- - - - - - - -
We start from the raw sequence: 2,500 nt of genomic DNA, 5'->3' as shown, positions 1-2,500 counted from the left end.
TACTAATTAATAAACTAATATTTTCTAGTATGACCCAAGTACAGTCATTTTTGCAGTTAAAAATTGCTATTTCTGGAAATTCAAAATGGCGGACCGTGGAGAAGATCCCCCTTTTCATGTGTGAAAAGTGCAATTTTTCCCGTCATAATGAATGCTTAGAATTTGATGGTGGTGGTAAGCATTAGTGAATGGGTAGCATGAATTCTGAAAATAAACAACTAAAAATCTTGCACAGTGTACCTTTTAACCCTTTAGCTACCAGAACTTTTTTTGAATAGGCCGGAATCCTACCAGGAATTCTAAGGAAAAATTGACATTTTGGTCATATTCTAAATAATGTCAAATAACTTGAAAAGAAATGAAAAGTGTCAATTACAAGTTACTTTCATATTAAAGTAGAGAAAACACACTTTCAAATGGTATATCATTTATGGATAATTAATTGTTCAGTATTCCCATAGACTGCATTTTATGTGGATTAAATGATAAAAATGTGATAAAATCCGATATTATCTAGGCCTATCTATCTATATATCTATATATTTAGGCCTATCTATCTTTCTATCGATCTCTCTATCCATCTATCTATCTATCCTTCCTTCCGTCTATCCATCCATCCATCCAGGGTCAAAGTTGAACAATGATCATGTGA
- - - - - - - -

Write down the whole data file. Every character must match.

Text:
We start from the raw sequence: 2,500 nt of genomic DNA, 5'->3' as shown, positions 1-2,500 counted from the left end.
TACTAATTAATAAACTAATATTTTCTAGTATGACCCAAGTACAGTCATTTTTGCAGTTAAAAATTGCTATTTCTGGAAATTCAAAATGGCGGACCGTGGAGAAGATCCCCCTTTTCATGTGTGAAAAGTGCAATTTTTCCCGTCATAATGAATGCTTAGAATTTGATGGTGGTGGTAAGCATTAGTGAATGGGTAGCATGAATTCTGAAAATAAACAACTAAAAATCTTGCACAGTGTACCTTTTAACCCTTTAGCTACCAGAACTTTTTTTGAATAGGCCGGAATCCTACCAGGAATTCTAAGGAAAAATTGACATTTTGGTCATATTCTAAATAATGTCAAATAACTTGAAAAGAAATGAAAAGTGTCAATTACAAGTTACTTTCATATTAAAGTAGAGAAAACACACTTTCAAATGGTATATCATTTATGGATAATTAATTGTTCAGTATTCCCATAGACTGCATTTTATGTGGATTAAATGATAAAAATGTGATAAAATCCGATATTATCTAGGCCTATCTATCTATATATCTATATATTTAGGCCTATCTATCTTTCTATCGATCTCTCTATCCATCTATCTATCTATCCTTCCTTCCGTCTATCCATCCATCCATCCAGGGTCAAAGTTGAACAATGATCATGTGA